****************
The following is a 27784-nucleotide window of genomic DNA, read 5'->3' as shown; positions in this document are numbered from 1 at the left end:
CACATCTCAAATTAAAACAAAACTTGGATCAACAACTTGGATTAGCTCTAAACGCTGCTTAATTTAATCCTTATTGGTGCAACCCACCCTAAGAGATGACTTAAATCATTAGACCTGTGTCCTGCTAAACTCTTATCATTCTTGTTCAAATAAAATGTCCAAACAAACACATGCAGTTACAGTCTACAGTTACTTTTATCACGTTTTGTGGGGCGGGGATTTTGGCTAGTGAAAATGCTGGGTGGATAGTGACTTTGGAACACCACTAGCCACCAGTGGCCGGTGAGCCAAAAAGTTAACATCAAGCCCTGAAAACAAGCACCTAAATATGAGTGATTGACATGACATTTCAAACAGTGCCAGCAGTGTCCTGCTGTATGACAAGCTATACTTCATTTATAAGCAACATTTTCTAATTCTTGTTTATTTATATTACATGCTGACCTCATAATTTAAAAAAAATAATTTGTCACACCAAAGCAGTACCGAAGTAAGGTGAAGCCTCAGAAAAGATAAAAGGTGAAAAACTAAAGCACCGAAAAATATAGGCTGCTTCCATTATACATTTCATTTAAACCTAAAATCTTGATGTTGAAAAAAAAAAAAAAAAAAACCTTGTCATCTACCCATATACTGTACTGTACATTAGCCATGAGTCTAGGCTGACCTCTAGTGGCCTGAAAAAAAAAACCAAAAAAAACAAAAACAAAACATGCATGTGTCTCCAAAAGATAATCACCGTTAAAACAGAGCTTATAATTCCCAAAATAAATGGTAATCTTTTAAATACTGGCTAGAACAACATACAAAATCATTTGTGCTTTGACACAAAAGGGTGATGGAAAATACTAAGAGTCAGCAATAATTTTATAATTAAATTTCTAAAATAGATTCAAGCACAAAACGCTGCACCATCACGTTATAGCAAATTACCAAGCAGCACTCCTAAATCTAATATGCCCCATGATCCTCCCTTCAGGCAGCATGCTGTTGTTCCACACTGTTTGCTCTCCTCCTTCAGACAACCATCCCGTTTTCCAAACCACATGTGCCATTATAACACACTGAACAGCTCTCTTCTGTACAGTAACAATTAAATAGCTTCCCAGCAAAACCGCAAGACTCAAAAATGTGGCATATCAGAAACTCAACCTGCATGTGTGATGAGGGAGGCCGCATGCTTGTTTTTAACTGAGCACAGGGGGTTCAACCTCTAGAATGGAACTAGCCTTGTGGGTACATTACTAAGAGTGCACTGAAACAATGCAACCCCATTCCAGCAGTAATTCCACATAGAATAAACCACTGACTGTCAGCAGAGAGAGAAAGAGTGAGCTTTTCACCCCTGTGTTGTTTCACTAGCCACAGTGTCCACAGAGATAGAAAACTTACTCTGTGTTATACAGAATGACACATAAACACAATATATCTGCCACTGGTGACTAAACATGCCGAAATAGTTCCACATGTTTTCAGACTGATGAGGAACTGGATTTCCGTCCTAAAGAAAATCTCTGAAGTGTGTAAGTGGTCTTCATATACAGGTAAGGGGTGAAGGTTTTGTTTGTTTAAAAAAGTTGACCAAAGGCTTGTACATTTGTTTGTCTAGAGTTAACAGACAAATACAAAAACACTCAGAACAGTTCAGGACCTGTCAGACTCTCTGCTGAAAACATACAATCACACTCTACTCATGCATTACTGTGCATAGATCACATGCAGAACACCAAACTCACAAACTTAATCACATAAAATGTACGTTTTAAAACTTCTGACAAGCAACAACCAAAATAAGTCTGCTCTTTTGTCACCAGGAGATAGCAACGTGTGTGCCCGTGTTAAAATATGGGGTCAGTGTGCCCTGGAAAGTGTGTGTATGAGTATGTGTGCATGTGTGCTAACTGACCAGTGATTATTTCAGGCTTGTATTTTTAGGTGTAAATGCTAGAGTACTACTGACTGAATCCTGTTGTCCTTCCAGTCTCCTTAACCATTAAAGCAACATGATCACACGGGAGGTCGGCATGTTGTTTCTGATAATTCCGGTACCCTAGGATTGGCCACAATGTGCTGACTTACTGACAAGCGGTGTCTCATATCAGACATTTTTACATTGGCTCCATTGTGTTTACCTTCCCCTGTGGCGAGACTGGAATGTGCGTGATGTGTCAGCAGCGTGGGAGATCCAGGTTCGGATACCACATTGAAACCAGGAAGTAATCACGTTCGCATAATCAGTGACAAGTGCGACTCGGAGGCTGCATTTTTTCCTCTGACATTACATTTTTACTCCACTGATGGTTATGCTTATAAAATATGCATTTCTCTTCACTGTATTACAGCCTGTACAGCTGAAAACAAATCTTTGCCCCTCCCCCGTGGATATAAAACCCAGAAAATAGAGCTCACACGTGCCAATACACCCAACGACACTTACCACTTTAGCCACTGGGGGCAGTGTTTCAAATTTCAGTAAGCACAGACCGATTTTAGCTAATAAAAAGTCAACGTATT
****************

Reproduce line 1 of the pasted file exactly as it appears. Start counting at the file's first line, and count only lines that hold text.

The following is a 27784-nucleotide window of genomic DNA, read 5'->3' as shown; positions in this document are numbered from 1 at the left end: